Example 2 4-2. Hyrophobization of plate surface:

Isocyanic dodecyl (4g, a product of Wako Pure Chemical Industries, Ltd.) was dissolved in a paraffinsolution (96 g, product name Isopar®-L manufactured by Exxon Mobile Corporation), and the resultant solution was used as hydrophobizing solution B. The above printing plate exhibiting hydrophilicity was installed on a desk-top offset printing press (New Ace Pro, trademark; manufactured by ALPHA ENGINEERING INC. ) , and the hydrophobizing solution B was vaporized by a nebulizer, and then applied to the surface of the plate surface, which was dried by a hot-air dryer. Subsequently, the printing plate was temporarily displaced from the printing press and the contact angle against water thereon is measured. The measured contact angle was 78°, which exhibits adequate hydrophobicity.

5-2. Image formation:

Subsequently, halftone dot images of halftone-dot-area percentages ranging from 10% to 100% were then formed onto the surface of printing plate at 10% intervals by an imaging system utilizing the UV-setter™ 710 manufactured by basysPrint GmbH. The measurement of contact angles using the contact angle meter confirmed that contact angles on portions written and not written by the UV-setter™ were respectively 7° and 78° so that the written and not-written portions were respectively a hydrophilic non-image area and a hydrophobic image area.

6-2. Printing:

Printing was performed in the same manner performed in Example 1. The halftone dot images were successfully printed on the first paper sheet.

7-2. Regeneration:

After completion of printing, the plate surface, from which ink and the other remaining matte had been removed in the same manner as Example 1, was hydrophilized by irradiation with ultraviolet light. The contact angle of water on the hydrophobized plate surface was measured and the measured contact angle was 7°. Subsequently, the hydrophobizing solution B was vaporized by a nebulizer and sprayed over the surface of the printing plate, which was dried by a hot-air dryer. The contact angle of water on the plate surface was measured with the above contact angle meter and the measured contact angle was 77° , which was exhibiting enough hydrophilicity. The printing plate was confirmed to be restored to the initial state in making the printing plate ready for printing.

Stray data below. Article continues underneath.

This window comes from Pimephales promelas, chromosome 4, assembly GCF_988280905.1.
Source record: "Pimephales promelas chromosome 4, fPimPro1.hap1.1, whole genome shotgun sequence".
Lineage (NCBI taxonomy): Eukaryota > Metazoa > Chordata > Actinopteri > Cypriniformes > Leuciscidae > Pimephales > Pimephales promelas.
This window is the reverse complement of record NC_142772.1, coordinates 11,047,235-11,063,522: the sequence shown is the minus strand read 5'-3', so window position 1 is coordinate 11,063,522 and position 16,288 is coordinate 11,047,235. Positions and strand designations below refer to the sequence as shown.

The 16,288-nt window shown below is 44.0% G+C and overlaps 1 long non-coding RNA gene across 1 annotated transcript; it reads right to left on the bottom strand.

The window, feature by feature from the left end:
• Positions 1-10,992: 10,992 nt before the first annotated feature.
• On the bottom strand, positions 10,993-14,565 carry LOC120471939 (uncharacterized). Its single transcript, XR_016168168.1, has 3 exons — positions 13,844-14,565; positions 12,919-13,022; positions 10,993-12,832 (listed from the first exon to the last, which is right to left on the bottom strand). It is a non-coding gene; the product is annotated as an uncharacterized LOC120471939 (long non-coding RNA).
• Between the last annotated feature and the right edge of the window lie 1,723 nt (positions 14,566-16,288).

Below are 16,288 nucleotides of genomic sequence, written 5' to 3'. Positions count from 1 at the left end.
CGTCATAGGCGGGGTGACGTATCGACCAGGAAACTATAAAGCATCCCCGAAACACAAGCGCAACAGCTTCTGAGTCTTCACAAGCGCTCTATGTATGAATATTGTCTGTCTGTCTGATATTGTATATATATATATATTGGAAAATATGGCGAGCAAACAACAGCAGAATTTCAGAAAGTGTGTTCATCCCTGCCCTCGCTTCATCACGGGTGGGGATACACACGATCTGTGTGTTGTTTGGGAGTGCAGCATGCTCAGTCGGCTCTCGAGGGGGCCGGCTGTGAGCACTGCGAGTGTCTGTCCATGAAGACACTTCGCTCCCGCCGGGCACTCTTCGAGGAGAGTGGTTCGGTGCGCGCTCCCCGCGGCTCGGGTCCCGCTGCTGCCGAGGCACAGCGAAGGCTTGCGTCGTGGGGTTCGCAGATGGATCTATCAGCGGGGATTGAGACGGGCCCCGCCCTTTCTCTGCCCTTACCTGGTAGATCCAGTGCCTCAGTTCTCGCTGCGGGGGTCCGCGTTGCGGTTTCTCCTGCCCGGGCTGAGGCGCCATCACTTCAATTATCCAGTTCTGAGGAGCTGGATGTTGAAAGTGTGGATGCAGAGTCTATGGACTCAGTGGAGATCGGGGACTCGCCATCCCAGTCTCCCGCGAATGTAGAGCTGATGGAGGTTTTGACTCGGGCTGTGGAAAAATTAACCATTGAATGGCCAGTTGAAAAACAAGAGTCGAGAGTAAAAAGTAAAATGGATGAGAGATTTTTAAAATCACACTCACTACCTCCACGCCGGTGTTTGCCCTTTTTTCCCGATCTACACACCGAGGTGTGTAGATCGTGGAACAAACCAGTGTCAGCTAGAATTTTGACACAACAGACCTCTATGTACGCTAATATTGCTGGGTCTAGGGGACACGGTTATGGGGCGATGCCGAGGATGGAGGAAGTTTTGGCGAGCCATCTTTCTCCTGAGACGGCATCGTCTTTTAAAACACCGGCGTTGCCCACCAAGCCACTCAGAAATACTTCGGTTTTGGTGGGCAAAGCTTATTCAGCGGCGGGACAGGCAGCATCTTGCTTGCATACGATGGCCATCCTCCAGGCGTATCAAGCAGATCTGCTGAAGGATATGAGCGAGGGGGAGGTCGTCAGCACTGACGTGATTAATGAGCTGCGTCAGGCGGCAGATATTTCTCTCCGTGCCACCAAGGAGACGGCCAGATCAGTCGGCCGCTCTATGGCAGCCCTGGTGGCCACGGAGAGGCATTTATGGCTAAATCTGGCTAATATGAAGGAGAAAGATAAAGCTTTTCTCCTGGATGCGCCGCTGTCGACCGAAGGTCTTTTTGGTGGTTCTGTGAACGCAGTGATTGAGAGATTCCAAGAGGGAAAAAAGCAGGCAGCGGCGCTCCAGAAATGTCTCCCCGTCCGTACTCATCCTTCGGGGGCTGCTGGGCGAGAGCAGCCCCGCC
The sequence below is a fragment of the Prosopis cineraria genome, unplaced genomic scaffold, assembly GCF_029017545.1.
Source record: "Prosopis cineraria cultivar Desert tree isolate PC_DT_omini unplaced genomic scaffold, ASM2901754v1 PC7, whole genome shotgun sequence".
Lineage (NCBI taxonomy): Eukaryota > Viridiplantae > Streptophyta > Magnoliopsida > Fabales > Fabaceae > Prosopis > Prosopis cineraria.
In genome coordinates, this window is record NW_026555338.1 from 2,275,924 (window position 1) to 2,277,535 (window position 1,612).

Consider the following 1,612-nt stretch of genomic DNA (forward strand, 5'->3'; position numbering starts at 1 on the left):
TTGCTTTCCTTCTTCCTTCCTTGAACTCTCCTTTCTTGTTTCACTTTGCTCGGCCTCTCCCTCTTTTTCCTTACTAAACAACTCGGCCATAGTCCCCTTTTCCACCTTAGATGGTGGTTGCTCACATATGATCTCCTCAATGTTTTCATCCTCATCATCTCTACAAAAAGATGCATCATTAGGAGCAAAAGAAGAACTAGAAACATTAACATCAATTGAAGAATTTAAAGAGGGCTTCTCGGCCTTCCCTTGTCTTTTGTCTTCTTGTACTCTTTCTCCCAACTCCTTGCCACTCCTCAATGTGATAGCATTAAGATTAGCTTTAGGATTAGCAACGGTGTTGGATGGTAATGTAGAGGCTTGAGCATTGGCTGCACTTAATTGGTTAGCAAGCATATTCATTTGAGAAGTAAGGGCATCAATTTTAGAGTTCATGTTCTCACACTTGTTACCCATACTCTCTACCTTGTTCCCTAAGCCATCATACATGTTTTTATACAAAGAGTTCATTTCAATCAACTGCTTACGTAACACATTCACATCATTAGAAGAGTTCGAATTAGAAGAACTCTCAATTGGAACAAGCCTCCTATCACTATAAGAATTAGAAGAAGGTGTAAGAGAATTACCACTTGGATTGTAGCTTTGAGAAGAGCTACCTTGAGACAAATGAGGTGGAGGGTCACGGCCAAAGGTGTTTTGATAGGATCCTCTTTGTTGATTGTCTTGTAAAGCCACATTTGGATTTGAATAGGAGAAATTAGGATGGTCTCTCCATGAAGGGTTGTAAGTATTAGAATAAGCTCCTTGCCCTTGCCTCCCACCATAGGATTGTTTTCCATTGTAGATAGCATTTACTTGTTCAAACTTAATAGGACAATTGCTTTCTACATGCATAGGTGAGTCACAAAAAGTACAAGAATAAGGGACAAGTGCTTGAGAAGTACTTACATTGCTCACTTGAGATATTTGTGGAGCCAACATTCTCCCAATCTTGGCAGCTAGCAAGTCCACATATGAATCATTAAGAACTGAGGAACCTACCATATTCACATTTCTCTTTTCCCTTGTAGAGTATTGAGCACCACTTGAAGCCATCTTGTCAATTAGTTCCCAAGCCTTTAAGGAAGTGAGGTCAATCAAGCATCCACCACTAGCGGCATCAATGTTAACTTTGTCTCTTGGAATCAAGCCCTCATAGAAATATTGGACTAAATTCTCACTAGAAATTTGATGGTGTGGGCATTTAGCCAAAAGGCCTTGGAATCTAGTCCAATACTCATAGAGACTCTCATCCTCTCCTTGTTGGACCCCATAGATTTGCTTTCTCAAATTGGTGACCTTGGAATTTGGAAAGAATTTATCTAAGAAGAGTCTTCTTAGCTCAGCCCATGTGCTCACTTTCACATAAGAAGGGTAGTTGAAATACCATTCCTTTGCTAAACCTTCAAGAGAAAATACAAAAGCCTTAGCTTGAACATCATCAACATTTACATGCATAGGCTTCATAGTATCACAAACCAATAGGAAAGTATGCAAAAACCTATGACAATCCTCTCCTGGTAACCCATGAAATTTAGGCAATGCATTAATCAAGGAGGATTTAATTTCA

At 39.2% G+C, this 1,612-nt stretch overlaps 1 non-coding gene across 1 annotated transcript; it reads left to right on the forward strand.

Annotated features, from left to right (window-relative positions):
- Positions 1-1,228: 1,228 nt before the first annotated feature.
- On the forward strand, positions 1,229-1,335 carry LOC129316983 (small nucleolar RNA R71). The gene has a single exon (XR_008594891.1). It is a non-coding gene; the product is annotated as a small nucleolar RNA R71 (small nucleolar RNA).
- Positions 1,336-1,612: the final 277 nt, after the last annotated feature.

In order to perform printing and regenerating of a printing plate keeping mounted on a printing press, usage of the printing press 10 as shown in FIG. 6 is preferable. In the printing press 10, a plate cleaning unit 12, an image forming unit 13, a hydrophobizing unit 14, a dryer unit 15, inking rollers 16, a fountain solution feeder 17 and a blanket cylinder 18 are installed around the plate cylinder 11. If necessary, the printing press may further include a regenerating activating light irradiating unit 20. The printing plate is wrapped around the curved surface of the plate cylinder 11.

In the printing press 10, the printing plate that has completed printing in the above manner is regenerated by the following procedural steps. At the beginning, the plate cleaning unit 12 is come into contact with the plate cylinder 11 so that ink, fountain solution, paper dust and so forth remaining on the plate surface, i.e., the surface of the printing plate, are wiped off. The plate cleaning unit 12 appearing in FIG. 6 has a mechanism for reeling ink cleaning cloth tape, but can take an alternative form, of course. After that, the plate cleaning unit 12 is disengaged from the plate cylinder 11 and the regenerating activating light irradiating unit 20 irradiates the entire surface of the printing plate with the activating light to hydrophilize the plate surface. The hydrophilization by irradiation with the activating light can be performed if necessary in order to delete an image area formed on the plate surface.